Learn more about the medical cases the doctors of SGH have faced
By Meg Marinis, Director of Medical Research
High school reunions are scary. Especially the ten-year ones. On one hand, you want all those old classmates to see you as a completely different person – Professionally successful, much better looking, some version of happy. On the other hand, you just want to blend back in with the masses – Sneak in, talk to a few friends, get out while you still can before they notice that your hair has started to gray.
Think about Bryan. Before getting surgery, his problem wasn't really conducive to sneaking in and out of places. He could hardly walk.
And as we get into the nitty gritty details of Bryan's condition, I just have some words for the men out there. Don't worry. It's RARE.
What the HECK is going on down there??
Well, a variety of disorders can enlarge… down there or… the scrotum. But, our patient Bryan suffers from a form of lymphedema, which is swelling caused by lymph (colorless fluid containing white blood cells) accumulating in the tissues in the affected areas. There are two types: Primary lymphedema and secondary lymphedema. Primary lymphedema remains a congenital inherited disorder, but secondary lymphedema, which Bryan has, can stem from an obstructive etiology due to one of the following:
• Previous surgery.
• Mechanical trauma.
• Bacterial or fungal infection.
Also known as scrotal elephantiasis, it occurs more frequently in the tropics and sub-tropics from infection with sexually transmitted diseases or parasites.
But how does someone let it get so… Well, HUGE?!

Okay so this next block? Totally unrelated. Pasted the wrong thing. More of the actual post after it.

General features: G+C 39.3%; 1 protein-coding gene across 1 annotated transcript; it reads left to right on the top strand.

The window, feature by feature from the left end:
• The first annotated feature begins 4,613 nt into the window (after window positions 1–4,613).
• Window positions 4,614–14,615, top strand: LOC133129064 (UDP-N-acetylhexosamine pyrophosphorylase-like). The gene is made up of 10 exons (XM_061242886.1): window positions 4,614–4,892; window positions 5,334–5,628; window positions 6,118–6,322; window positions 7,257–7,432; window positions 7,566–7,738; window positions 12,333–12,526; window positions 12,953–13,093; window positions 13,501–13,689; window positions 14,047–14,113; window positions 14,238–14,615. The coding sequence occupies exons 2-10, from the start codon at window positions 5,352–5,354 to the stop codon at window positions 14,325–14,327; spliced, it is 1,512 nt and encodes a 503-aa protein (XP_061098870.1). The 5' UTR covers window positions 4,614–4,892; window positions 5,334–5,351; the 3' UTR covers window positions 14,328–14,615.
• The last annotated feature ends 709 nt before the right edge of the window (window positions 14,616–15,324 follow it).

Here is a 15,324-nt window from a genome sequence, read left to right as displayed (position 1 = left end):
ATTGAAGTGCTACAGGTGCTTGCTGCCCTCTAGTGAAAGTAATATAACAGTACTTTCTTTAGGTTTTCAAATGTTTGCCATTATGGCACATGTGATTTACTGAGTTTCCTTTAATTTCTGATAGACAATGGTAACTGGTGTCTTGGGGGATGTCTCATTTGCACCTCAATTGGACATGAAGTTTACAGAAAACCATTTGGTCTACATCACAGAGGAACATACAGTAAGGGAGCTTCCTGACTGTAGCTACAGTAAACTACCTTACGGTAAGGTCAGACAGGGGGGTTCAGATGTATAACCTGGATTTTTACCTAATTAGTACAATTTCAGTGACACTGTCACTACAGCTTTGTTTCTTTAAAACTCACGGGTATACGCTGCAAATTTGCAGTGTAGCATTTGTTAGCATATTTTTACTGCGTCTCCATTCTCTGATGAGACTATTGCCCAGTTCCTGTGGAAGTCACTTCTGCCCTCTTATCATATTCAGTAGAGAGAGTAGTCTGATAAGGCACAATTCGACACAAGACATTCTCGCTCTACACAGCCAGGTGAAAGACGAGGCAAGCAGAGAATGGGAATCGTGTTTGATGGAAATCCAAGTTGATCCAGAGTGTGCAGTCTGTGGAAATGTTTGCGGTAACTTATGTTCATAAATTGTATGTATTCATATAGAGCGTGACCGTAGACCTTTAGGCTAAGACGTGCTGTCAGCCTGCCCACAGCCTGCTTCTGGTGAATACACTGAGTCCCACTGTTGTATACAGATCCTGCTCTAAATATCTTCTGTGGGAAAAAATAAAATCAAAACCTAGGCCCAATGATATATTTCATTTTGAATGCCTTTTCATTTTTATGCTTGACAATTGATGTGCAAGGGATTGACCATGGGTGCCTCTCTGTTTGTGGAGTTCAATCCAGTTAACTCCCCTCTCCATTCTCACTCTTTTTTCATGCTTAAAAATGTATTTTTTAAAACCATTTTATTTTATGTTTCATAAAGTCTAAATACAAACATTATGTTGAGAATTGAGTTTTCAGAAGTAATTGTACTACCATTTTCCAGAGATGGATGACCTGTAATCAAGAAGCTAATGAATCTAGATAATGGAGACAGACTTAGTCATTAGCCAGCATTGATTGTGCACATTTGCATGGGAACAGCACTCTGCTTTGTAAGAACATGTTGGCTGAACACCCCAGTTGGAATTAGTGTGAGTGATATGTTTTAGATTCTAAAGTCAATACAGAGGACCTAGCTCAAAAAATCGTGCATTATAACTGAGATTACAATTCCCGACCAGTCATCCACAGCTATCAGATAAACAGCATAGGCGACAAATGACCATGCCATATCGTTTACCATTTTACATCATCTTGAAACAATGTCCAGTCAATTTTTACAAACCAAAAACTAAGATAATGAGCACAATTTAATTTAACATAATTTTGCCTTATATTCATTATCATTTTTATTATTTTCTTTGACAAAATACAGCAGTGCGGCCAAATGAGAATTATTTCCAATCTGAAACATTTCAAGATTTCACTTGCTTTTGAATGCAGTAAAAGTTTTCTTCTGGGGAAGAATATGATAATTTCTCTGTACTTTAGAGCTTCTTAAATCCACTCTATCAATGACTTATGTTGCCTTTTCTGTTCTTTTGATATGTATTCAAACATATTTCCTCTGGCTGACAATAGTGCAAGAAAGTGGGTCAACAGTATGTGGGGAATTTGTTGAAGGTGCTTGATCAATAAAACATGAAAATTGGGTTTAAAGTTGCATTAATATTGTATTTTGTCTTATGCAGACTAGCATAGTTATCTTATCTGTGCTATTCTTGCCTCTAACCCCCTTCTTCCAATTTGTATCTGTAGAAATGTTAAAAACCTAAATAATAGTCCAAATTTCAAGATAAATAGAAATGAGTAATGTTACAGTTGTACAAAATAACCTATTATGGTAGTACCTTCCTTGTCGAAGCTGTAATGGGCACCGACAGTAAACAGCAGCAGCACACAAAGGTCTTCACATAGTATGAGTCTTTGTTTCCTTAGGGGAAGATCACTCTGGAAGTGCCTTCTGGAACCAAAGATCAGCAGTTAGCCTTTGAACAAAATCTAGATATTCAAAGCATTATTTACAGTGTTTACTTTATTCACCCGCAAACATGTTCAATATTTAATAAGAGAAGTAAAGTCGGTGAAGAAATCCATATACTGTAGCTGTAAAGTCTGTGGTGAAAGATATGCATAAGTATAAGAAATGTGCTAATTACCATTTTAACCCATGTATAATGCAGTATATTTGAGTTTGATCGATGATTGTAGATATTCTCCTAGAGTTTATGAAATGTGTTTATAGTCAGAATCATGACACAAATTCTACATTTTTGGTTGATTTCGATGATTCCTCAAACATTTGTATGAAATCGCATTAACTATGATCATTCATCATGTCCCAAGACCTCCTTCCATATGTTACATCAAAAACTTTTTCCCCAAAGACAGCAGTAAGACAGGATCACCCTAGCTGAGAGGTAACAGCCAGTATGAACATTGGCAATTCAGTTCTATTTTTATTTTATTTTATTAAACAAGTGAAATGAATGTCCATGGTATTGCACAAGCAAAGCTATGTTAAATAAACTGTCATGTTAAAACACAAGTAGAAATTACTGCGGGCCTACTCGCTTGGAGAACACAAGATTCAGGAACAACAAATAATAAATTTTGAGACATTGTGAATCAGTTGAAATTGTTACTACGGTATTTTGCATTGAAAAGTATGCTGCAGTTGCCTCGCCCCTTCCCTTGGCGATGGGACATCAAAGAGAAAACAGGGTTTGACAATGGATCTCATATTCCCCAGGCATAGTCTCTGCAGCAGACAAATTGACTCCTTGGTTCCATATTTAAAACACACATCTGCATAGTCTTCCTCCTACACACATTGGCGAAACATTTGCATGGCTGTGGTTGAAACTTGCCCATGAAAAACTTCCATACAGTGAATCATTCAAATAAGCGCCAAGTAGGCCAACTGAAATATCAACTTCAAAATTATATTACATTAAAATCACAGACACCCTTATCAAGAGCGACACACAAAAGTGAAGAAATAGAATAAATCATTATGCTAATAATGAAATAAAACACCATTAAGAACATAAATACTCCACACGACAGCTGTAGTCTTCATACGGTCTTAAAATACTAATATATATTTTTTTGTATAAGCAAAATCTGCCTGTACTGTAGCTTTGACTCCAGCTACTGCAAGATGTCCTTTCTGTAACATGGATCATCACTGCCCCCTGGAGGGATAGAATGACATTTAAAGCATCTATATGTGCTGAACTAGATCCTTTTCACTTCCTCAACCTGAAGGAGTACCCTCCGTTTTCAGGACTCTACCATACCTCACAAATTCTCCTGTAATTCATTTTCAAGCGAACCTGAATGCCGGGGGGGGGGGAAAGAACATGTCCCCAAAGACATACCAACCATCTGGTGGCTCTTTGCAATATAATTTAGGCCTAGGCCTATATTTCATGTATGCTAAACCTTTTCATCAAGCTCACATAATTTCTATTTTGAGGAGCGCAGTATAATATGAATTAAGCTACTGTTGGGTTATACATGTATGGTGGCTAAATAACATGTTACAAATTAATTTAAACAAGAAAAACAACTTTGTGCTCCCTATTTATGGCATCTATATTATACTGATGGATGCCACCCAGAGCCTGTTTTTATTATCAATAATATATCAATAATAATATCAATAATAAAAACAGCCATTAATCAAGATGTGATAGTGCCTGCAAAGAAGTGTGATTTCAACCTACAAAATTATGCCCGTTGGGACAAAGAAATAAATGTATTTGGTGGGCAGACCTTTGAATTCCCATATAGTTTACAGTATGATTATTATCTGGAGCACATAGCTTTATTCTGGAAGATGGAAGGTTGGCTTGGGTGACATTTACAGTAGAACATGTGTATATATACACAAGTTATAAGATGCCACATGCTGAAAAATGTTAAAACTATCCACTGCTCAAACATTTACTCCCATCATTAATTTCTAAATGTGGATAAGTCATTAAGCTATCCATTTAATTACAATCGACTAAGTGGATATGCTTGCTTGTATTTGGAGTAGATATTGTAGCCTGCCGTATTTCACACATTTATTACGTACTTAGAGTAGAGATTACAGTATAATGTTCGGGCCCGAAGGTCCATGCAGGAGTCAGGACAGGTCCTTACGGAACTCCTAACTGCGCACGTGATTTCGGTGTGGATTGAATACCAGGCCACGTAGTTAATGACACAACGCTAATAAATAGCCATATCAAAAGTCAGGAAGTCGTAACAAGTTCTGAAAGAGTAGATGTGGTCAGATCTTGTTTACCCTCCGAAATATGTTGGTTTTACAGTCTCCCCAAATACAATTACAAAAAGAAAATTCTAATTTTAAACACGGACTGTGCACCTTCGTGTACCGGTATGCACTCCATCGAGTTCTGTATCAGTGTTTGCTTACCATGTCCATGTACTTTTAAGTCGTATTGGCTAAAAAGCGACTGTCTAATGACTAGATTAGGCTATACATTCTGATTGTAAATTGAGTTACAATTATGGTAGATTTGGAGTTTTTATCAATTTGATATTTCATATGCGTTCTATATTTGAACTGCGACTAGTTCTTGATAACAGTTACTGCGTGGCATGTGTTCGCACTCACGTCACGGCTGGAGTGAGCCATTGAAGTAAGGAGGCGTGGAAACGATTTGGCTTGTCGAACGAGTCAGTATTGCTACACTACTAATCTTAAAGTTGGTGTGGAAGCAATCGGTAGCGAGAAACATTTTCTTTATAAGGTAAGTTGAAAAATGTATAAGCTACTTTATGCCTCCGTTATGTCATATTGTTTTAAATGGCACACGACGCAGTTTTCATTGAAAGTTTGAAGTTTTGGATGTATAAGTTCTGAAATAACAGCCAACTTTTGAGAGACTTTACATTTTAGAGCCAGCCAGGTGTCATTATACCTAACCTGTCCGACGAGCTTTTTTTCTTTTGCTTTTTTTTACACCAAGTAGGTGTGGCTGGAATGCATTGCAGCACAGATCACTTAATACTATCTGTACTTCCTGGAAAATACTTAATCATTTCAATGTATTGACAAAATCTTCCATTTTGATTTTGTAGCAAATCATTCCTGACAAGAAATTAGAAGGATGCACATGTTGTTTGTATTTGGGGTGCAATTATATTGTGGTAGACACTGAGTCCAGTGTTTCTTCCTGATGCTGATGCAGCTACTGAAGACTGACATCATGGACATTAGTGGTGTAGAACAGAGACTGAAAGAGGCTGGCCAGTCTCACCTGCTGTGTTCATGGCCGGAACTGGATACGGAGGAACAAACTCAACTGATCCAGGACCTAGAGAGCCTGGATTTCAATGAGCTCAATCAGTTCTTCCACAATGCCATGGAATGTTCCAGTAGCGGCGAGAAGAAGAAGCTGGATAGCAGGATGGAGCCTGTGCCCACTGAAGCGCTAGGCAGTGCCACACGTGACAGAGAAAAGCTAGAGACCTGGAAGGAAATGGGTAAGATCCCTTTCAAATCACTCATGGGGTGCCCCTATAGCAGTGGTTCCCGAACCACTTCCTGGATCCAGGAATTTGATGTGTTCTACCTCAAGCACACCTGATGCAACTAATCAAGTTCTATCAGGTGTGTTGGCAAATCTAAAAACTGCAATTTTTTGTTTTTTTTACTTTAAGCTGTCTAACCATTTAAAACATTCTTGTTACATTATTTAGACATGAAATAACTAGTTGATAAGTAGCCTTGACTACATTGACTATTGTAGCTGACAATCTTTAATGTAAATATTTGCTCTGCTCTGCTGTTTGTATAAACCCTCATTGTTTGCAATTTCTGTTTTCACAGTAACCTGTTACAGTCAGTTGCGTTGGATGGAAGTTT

Truthfully, it doesn't happen overnight. Many patients hesitate in seeking treatment because of the embarrassing location of the problem. The swelling starts off as small, painless, but it can gradually reach the point where the enlarged scrotum interferes with daily life. It can hinder one's ability to stand and walk as well as be emotionally distressing. The surrounding skin can become bumpy and irregular, burying the penis, and make a normal sex life almost impossible. The condition also greatly impairs the hygiene of the area, which can lead to even more health problems.
How does it go back to normal??
Treatment typically depends on the exact cause, but the patient will undergo an extensive work-up that may involve:
• Blood tests.
• CT scans.
• Tissue cultures.
Not all lymphedema cases initially require surgery. For example, diuretics could be administered for patients who struggle with fluid overload; steroids could be given for circumstances associated with sarcoidosis; and acute infections can be treated with antibiotics. But when the lymphedema appears chronic with skin and tissue fibrosis, surgery remains the best option.
The primary goal of surgery is to excise all of the involved skin and subcutaneous tissue while preserving the penis, testicles, and spermatic cord. Often, such as Bryan's case, reconstruction of the genital area and skin grafts will be included with the debridement. Reports indicate that one of the major challenges to these surgeries is the reconstruction of the penile skin. Surgeons may use either local flaps or split thickness skin grafts to repair the area. Studies indicate that surgical management remains a viable option without local recurrence, restoring urinary and sexual function.
However, complications to surgical treatment may include:
• Urethral injury.
• Painful erection.
• Decrease of sensation.
• Scar in suture line.